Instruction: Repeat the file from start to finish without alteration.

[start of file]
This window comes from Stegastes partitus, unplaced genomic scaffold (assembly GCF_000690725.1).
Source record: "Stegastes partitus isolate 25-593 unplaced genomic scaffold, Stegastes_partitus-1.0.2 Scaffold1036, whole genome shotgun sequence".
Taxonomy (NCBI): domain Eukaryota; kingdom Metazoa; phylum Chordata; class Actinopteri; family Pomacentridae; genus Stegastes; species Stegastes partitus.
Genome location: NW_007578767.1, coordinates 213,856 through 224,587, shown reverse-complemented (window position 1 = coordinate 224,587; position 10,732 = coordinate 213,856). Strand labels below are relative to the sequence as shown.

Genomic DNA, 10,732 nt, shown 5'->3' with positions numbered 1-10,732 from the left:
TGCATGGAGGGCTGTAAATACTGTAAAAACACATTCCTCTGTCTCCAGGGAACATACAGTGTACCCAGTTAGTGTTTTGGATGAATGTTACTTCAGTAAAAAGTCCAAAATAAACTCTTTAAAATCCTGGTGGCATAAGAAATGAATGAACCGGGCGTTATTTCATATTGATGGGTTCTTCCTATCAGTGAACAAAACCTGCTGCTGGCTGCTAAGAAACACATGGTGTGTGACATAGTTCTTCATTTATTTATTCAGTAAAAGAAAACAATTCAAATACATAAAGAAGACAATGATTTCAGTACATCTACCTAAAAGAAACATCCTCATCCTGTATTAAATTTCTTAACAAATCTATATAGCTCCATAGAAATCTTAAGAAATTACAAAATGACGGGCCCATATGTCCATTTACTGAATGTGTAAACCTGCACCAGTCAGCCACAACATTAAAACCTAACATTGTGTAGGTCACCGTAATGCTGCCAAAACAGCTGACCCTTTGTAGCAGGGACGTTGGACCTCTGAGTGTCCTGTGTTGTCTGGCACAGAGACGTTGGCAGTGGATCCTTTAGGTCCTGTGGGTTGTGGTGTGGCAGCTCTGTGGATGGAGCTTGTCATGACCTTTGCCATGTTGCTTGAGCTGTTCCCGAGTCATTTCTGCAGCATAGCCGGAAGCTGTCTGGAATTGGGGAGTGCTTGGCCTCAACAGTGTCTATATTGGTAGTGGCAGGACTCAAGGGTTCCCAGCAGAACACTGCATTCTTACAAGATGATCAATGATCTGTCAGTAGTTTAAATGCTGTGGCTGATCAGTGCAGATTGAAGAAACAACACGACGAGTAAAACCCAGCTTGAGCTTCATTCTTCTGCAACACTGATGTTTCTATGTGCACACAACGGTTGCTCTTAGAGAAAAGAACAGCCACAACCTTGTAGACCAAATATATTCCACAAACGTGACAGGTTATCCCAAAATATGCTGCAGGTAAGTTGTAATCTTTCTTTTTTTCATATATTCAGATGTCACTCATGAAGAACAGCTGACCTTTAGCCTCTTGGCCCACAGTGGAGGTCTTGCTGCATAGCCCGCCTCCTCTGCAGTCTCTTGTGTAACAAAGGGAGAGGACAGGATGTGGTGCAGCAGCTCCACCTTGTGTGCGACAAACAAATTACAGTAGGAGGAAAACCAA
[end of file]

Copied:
This window comes from Stegastes partitus, unplaced genomic scaffold (assembly GCF_000690725.1).
Source record: "Stegastes partitus isolate 25-593 unplaced genomic scaffold, Stegastes_partitus-1.0.2 Scaffold1036, whole genome shotgun sequence".
Taxonomy (NCBI): domain Eukaryota; kingdom Metazoa; phylum Chordata; class Actinopteri; family Pomacentridae; genus Stegastes; species Stegastes partitus.
Genome location: NW_007578767.1, coordinates 213,856 through 224,587, shown reverse-complemented (window position 1 = coordinate 224,587; position 10,732 = coordinate 213,856). Strand labels below are relative to the sequence as shown.

Genomic DNA, 10,732 nt, shown 5'->3' with positions numbered 1-10,732 from the left:
TGCATGGAGGGCTGTAAATACTGTAAAAACACATTCCTCTGTCTCCAGGGAACATACAGTGTACCCAGTTAGTGTTTTGGATGAATGTTACTTCAGTAAAAAGTCCAAAATAAACTCTTTAAAATCCTGGTGGCATAAGAAATGAATGAACCGGGCGTTATTTCATATTGATGGGTTCTTCCTATCAGTGAACAAAACCTGCTGCTGGCTGCTAAGAAACACATGGTGTGTGACATAGTTCTTCATTTATTTATTCAGTAAAAGAAAACAATTCAAATACATAAAGAAGACAATGATTTCAGTACATCTACCTAAAAGAAACATCCTCATCCTGTATTAAATTTCTTAACAAATCTATATAGCTCCATAGAAATCTTAAGAAATTACAAAATGACGGGCCCATATGTCCATTTACTGAATGTGTAAACCTGCACCAGTCAGCCACAACATTAAAACCTAACATTGTGTAGGTCACCGTAATGCTGCCAAAACAGCTGACCCTTTGTAGCAGGGACGTTGGACCTCTGAGTGTCCTGTGTTGTCTGGCACAGAGACGTTGGCAGTGGATCCTTTAGGTCCTGTGGGTTGTGGTGTGGCAGCTCTGTGGATGGAGCTTGTCATGACCTTTGCCATGTTGCTTGAGCTGTTCCCGAGTCATTTCTGCAGCATAGCCGGAAGCTGTCTGGAATTGGGGAGTGCTTGGCCTCAACAGTGTCTATATTGGTAGTGGCAGGACTCAAGGGTTCCCAGCAGAACACTGCATTCTTACAAGATGATCAATGATCTGTCAGTAGTTTAAATGCTGTGGCTGATCAGTGCAGATTGAAGAAACAACACGACGAGTAAAACCCAGCTTGAGCTTCATTCTTCTGCAACACTGATGTTTCTATGTGCACACAACGGTTGCTCTTAGAGAAAAGAACAGCCACAACCTTGTAGACCAAATATATTCCACAAACGTGACAGGTTATCCCAAAATATGCTGCAGGTAAGTTGTAATCTTTCTTTTTTTCATATATTCAGATGTCACTCATGAAGAACAGCTGACCTTTAGCCTCTTGGCCCACAGTGGAGGTCTTGCTGCATAGCCCGCCTCCTCTGCAGTCTCTTGTGTAACAAAGGGAGAGGACAGGATGTGGTGCAGCAGCTCCACCTTGTGTGCGACAAACAAATTACAGTAGGAGGAAAACCAA